Italian sculptor. His first known work is the marble St Benedict (1695) for S Michele in Isola, Venice. Illness forced him to move around 1698 to Dalmatia, where he stayed at Ragusa (now Dubrovnik) and at Cattaro. There he completed the high altar with SS John, Dominic, Bruno and Chiara for S Chiara, an altar for S Giuseppe and the marble altar of the chapel of S Trifone for S Trifone. He returned to Venice in 1708 but retained contacts with Dalmatia. In 1711 he executed his best-known work, the reliquary, with panels representing the Crucifixion, the Deposition and the Pietà, for the sacristy of S Maria Gloriosa dei Frari in Venice. He also worked in Gorizia. In Venice he carved a figure of Bellona in stone for the entrance to the Arsenal and statues of the Trinity, SS Peter and Paul and other figures for the courtyard of the Frari. On the façade of the church of the Gesuiti are ...


Jorge Luján-Muñoz

(b Guatemala City, Sept 16, 1781; d Guatemala City, Nov 21, 1845).

Guatemalan painter, printmaker, and medallist. He entered the mint in 1795 as an apprentice engraver but on the recommendation of its director, Pedro Garci-Aguirre, also became Master Corrector at the Escuela de Dibujo de la Sociedad Económica de Amigos del País, Guatemala City, in 1796, holding the post until 1804. He continued working at the mint until 1809 and demonstrated outstanding skill both as a medallist and engraver of coins and as an engraver and etcher. He returned to the mint in 1823 as second engraver, remaining in the post until his death.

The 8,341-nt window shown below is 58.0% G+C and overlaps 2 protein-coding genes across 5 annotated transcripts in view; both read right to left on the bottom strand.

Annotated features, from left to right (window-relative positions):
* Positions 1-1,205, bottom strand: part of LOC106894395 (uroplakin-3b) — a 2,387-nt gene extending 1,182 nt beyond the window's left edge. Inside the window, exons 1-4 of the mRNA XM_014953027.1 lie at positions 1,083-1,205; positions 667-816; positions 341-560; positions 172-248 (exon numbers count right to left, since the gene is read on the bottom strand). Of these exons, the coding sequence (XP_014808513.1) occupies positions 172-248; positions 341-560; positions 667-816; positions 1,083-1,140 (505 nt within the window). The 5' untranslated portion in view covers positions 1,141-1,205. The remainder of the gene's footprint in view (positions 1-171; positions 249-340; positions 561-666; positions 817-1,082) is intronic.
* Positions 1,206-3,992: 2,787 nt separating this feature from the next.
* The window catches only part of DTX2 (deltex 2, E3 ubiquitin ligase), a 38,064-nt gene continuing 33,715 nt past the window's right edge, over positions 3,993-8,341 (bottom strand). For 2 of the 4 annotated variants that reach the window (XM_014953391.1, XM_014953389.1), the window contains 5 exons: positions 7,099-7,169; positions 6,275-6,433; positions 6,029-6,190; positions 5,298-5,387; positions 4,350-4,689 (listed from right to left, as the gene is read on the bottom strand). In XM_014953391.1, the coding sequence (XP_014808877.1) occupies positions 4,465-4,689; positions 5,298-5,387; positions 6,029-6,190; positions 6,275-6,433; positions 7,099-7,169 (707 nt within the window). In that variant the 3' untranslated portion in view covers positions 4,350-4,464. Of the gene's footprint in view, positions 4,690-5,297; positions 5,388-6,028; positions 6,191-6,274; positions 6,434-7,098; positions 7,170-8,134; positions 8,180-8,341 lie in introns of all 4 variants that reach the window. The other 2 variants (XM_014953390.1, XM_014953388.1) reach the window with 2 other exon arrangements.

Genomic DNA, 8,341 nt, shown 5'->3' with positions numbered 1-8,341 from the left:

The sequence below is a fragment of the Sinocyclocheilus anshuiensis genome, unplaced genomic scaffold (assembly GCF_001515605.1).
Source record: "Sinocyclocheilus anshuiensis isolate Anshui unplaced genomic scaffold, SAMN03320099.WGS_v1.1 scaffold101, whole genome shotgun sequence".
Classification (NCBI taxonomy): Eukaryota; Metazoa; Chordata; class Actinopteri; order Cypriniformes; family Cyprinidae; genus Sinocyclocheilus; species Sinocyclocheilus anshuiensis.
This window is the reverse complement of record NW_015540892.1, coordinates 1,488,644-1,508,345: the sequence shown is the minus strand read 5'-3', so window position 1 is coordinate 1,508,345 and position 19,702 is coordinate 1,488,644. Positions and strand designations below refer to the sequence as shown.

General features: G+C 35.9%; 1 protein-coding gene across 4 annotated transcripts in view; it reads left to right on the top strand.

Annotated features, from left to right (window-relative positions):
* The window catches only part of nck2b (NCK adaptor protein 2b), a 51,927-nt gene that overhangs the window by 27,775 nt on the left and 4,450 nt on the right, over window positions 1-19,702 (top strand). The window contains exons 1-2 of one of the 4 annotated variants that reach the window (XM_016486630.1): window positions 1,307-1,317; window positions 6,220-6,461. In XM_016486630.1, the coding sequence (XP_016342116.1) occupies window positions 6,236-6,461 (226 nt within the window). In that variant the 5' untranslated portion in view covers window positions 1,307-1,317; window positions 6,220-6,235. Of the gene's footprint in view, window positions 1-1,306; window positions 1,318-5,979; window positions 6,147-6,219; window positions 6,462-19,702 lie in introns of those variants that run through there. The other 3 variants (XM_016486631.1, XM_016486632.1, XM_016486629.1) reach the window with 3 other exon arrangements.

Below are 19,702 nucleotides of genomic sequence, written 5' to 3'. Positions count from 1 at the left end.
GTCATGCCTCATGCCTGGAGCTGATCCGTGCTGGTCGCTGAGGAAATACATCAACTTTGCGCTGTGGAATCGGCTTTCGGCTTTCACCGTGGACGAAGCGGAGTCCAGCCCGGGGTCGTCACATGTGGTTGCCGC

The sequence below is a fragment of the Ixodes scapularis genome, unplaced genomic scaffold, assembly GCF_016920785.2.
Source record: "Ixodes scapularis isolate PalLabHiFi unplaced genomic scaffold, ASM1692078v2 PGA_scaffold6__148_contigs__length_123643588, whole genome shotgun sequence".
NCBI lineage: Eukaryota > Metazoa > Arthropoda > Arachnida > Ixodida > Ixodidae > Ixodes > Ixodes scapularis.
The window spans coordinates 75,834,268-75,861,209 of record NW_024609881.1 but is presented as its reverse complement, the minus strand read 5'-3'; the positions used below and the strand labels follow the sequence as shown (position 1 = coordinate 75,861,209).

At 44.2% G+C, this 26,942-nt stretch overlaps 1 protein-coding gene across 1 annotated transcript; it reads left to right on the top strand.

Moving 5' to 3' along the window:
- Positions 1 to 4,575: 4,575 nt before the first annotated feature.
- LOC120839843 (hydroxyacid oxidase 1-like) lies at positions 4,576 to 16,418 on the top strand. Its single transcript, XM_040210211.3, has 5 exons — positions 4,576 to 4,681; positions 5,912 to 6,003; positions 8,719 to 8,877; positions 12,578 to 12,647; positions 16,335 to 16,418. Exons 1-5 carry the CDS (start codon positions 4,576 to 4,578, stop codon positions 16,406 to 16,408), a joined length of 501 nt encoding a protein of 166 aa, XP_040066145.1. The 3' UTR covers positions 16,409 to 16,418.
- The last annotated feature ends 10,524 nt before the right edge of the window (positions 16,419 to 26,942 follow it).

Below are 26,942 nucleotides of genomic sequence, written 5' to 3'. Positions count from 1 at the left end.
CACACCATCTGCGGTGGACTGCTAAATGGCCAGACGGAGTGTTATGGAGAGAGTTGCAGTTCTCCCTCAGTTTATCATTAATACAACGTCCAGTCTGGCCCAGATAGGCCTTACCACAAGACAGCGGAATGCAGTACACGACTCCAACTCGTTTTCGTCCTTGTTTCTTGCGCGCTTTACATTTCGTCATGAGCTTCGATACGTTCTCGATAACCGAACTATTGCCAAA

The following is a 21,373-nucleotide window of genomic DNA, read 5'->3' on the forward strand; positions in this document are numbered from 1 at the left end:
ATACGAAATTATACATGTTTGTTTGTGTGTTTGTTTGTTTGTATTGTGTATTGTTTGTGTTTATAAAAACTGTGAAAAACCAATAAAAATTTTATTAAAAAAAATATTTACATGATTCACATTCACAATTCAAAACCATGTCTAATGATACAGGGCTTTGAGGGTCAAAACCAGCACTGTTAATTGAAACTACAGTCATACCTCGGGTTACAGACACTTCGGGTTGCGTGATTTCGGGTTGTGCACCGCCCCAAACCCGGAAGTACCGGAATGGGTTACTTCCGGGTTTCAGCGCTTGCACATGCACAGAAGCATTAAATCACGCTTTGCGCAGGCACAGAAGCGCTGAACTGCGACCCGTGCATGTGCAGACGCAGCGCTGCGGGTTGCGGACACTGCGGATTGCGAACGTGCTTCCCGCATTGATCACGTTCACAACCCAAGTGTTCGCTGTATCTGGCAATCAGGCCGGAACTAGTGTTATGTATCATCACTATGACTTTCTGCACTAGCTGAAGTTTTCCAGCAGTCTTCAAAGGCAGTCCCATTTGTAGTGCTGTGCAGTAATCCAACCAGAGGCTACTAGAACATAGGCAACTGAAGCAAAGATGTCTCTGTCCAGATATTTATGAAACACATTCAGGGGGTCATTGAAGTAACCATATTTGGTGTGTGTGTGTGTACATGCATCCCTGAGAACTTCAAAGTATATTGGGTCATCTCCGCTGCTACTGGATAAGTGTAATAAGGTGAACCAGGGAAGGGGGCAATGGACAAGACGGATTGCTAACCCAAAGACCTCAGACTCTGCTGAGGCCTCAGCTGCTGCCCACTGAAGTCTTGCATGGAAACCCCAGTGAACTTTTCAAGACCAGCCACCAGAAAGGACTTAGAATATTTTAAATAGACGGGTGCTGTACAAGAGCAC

Despite the quality of his work as a printmaker and medallist, Cabrera gained artistic recognition especially as a miniature painter, working mostly in watercolour on ivory in a meticulous technique. He produced some miniatures on religious themes and others of birds, but the majority, measuring no more than 50 mm in height or width, were portraits of members of the Guatemalan aristocracy and bourgeoisie. It is not known exactly how many he produced, but from the middle of the 1830s he began to number them, starting from 500; the highest known number of the approximately 200 authenticated miniatures is 745. Although he suffered some illness, he was most productive during the last five years of his life. An evolution can be discerned from his earliest works, dating from ...